Sound! YES! Sound! The key to a video is SOUND! Is that clear enough? When money is returned to a customer at a movie theater, in most cases, its because of the sound quality. The ear is MORE discriminatory than the eyes. The eyes sometimes misses details, but the ear doesn’t as much. Therefore, you need to do what you can to get great audio.
There are several types of mic and they all serve their purpose. Let’s look at what mics do and what they can do for you.
Lavaliere “Lav” mic. This is a mic that is primarily used for interviews. Its a less obtrusive mic that is clipped to the collar of the person being interviewed. This makes the recording of the interview more of a conversation and less of an interview. It’s more comfortable for the person being interviewed. It is also used when the recorded host needs access to their hands. These come in wired and wireless options. I use the wired option when I need a quick set up and lack assistants. I use the wireless one when I need more flexibility where I do the interviews. These are a must for the mobile storyteller.
Shotgun mic. These are directional mic that focus in on a smaller area of sound. Think of it like a telephoto lens where it isolates a smaller area. What this does for the mobile storyteller is it allows her/him to record audio from a directed source and it rejects sounds outside of the pointed area. Also, Shotgun microphones are most commonly used when you cannot position a microphone directly in front of a sound source. For example, if someone is speaking in front of a video camera and you don’t want them to hold an interview microphone up to their mouth, having an off-screen shotgun mic is a great option. Shotguns are commonly used in film and video production, as well as in live theater, sound reinforcement and in the creation of sound effects. Shotgun mics reject a certain percentage of ambient noise, but retain enough to render a richness that sounds natural. It’s great for quick interviews. They are mounted on top of cameras using a vibration free mount.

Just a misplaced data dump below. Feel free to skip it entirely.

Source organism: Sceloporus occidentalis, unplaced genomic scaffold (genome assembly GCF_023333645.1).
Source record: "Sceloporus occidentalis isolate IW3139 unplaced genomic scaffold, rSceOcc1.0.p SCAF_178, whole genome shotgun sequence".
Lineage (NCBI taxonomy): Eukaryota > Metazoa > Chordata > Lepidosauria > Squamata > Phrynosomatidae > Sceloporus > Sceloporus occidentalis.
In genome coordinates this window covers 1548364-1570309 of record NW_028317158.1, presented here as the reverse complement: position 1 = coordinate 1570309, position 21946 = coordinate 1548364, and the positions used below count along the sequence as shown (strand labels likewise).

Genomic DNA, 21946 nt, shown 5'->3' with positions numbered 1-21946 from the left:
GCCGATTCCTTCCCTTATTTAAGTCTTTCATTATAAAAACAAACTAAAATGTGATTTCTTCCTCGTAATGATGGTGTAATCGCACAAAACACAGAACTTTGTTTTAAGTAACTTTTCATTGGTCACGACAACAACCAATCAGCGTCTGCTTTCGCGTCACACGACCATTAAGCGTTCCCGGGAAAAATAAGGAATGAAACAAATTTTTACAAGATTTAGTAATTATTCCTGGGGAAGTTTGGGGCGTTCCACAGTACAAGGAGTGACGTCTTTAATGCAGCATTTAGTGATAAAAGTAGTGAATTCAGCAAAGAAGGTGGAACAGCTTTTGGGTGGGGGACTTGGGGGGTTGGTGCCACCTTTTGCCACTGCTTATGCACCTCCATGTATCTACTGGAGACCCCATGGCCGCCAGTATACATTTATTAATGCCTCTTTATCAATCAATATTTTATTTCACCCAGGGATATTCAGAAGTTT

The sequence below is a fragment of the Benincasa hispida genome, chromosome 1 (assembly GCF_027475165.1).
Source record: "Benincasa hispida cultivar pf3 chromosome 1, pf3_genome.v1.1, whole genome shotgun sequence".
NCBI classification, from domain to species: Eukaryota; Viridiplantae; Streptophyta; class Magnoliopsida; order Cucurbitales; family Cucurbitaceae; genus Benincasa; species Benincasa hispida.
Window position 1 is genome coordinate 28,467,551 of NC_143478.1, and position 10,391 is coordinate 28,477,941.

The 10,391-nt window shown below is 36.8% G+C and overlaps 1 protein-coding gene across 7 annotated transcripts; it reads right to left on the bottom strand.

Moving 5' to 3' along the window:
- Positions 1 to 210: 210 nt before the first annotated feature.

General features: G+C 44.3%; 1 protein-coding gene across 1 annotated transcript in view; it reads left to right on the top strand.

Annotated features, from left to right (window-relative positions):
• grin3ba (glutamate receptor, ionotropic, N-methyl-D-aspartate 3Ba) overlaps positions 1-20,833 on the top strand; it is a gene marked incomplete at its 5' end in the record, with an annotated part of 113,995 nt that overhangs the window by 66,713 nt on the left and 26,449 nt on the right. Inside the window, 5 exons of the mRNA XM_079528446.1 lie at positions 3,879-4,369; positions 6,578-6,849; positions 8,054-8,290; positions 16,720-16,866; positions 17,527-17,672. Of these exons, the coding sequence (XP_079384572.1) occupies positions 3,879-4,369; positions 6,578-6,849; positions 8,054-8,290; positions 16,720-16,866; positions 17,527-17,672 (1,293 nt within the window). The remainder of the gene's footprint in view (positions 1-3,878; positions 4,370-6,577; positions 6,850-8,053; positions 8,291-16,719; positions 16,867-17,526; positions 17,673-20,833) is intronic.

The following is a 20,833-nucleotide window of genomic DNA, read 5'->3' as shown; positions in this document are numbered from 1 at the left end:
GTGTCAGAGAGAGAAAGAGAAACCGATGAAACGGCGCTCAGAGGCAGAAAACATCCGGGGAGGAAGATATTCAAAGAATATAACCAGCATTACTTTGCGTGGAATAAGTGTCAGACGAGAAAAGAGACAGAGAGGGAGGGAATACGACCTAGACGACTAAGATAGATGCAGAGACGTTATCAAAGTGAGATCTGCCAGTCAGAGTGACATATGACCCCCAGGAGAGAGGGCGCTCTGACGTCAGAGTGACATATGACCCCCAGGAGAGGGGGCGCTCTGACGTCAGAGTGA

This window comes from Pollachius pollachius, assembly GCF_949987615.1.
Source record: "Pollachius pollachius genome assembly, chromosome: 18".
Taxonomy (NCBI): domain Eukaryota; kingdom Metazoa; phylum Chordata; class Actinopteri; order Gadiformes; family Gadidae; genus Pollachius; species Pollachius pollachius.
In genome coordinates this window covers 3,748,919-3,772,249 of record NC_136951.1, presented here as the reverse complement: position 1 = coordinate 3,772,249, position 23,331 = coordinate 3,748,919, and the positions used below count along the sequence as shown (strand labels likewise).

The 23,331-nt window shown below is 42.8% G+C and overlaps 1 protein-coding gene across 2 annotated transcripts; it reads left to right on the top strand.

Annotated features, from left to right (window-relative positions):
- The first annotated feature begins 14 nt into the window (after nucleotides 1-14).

Handheld mic. These are easy to connect directly to a camera or to a recording source like a field recorder or digital audio interface (DAI– a device that converts analog audio to digital audio for computer editing). Handheld mic are also wired and wireless. They are used usually with a host interviewing people. Handheld mic allow the host to hand or point the mic to someone on the field. If you want to include a dynamic, fun host to your recorded video or show– handheld mics are a great choice.
Field mic. With iPhones and Tablets– recording audio interviews is easier. The quality of these handheld mics are amazing. You can use more pro-like options like the Zoom H Series mics (about $200-$400) to your iPhone. You can add the mics mentioned above to most field recorders, too. You’ll just have to look at the compatibility requirements on the mic to make sure. I use both a Zoom H5 and my iPhone to record podcasts, interviews, phone conversation interviews. I attach a wired Rode SmartLav+ lavalier mic to my iPhone/ iPad and use Garageband to record and monitor the audio in many situations. Or, I record from it as a back up. Later, in post production, I can edit the clips, sync the clips to video (using iMovie and/ or Final Cut Pro).
Zoom H Recorder
Rode Smart Lav+
ADVANCED TIP: If you want to monitor or listen to what is being recorded into the iPad or iPhone or tablet– you’ll need one more device to help you. You’ll need a portable DAI like the Apogee Jam. What this does is that it gives you another option to input audio. Instead of taking up the headphone port to connect the microphone and hope that audio is sounding great– you can connect the Apogee Jam to the iPad/iPhone using the USB charging port/ cable. This frees up the headphone/mic port to connect headphones to listen and monitor what’s going in. This ALWAYS makes me feel less stressed.
Apogee Jam DAI
Later, we’ll talk about levels and editing audio.